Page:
Sharp Objects is one of the freshest debut thrillers to come around in a long while. It’s a gripping, substantive story, stripped of cliche, and crafted with great style. The characters are refreshingly real, burdened with psychological issues that enrich the story. And the ending, which I was positive I could predict, is unpredictable. Sharp Objects is, indeed, quite sharp.Augusten Burroughs
A first novel that reads like the accomplished work of a long-time pro, the book draws you in and keeps you reading with the force of a pure but nasty addiction…Flynn’s book goes deeper than your average thriller. It has all the narrative drive of a serious pop novel and much of the psychological complexity of a mainstream character study. All in all, a terrific debut.Alan Cheuse, The Chicago Tribune
A compulsively readable psychological thriller that marks [a] dazzling debut…[Flynn] has written a clever crime story with astonishing twists and turns, and enough suspense for the most demanding fans of the genre. But it is the sensitive yet disturbing depiction of her heroine that makes this an especially engrossing story…Flynn’s empathic understanding of her major characters leads to storytelling that is sure and true, and it marks her a writer to watch.Chicago Sun-Times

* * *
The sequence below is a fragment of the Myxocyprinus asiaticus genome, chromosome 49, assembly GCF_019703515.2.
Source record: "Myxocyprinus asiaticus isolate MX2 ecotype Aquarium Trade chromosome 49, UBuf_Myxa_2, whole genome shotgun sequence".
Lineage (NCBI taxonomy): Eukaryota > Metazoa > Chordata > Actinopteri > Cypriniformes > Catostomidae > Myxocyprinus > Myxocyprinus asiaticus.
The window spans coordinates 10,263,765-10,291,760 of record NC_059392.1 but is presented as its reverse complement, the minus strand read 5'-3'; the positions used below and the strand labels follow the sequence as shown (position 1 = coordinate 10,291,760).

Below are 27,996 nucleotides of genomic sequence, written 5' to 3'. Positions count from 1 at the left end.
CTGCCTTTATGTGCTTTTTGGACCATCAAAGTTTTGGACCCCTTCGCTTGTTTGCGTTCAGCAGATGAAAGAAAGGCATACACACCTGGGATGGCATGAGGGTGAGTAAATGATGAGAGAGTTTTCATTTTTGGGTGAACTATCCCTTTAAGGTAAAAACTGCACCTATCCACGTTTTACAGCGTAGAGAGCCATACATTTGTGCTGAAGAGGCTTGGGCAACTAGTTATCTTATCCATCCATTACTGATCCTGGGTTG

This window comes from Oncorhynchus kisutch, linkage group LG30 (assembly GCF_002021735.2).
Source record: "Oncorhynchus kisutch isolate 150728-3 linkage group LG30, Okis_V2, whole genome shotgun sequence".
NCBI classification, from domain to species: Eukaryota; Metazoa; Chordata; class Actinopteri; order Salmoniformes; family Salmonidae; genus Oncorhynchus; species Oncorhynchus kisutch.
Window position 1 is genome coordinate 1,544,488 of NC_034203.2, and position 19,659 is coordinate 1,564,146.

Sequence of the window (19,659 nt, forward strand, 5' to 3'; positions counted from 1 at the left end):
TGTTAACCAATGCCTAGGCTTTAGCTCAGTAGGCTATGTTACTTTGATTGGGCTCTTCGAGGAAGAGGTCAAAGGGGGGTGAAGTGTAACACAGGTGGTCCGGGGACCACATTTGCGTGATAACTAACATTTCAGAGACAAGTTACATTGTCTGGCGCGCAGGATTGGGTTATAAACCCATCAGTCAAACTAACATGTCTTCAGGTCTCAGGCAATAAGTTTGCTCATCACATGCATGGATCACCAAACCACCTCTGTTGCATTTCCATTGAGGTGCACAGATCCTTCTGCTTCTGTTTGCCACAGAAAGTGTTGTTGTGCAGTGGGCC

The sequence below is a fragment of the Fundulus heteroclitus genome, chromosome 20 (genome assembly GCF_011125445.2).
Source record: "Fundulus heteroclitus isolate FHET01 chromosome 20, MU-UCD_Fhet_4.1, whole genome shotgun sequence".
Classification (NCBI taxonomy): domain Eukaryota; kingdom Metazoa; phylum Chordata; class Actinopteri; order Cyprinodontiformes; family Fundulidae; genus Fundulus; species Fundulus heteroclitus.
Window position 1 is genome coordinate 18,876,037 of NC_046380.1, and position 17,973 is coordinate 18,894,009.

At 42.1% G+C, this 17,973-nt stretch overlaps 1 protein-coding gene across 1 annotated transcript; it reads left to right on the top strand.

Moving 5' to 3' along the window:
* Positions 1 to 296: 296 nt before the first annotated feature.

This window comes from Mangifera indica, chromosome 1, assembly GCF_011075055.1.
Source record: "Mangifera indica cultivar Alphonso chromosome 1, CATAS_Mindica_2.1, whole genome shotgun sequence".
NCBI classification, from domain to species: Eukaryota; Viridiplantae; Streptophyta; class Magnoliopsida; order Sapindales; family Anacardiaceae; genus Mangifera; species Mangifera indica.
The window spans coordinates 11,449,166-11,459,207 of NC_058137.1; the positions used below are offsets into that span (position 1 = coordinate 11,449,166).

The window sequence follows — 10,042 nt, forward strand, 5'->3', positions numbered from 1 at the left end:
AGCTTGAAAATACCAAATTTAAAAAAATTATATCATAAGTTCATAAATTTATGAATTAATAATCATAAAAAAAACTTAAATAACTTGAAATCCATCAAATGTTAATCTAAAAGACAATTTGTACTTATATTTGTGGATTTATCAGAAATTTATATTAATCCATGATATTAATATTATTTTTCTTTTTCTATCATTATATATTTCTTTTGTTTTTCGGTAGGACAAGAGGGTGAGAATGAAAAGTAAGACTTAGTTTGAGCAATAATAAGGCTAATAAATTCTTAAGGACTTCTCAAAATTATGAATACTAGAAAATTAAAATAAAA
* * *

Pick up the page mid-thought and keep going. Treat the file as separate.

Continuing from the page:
Not often enough, I come across a first novel so superb that it seems to have been written by an experienced author, perhaps with 20 earlier books to his or her credit. I’m extremely excited to discover my first debut blowout this year, a sad, horrifying book called Sharp Objects…[Flynn] is the real deal. Her story, writing and the characters will worm their way uncomfortably beneath your skin…But this is more literary novel than simple mystery, written with anguish and lyricism. It will be short-listed for one or more important awards at the end of the year…Sharp Objects is a 2006 favorite so far. I doubt I’ll ever forget it.Cleveland Plain Dealer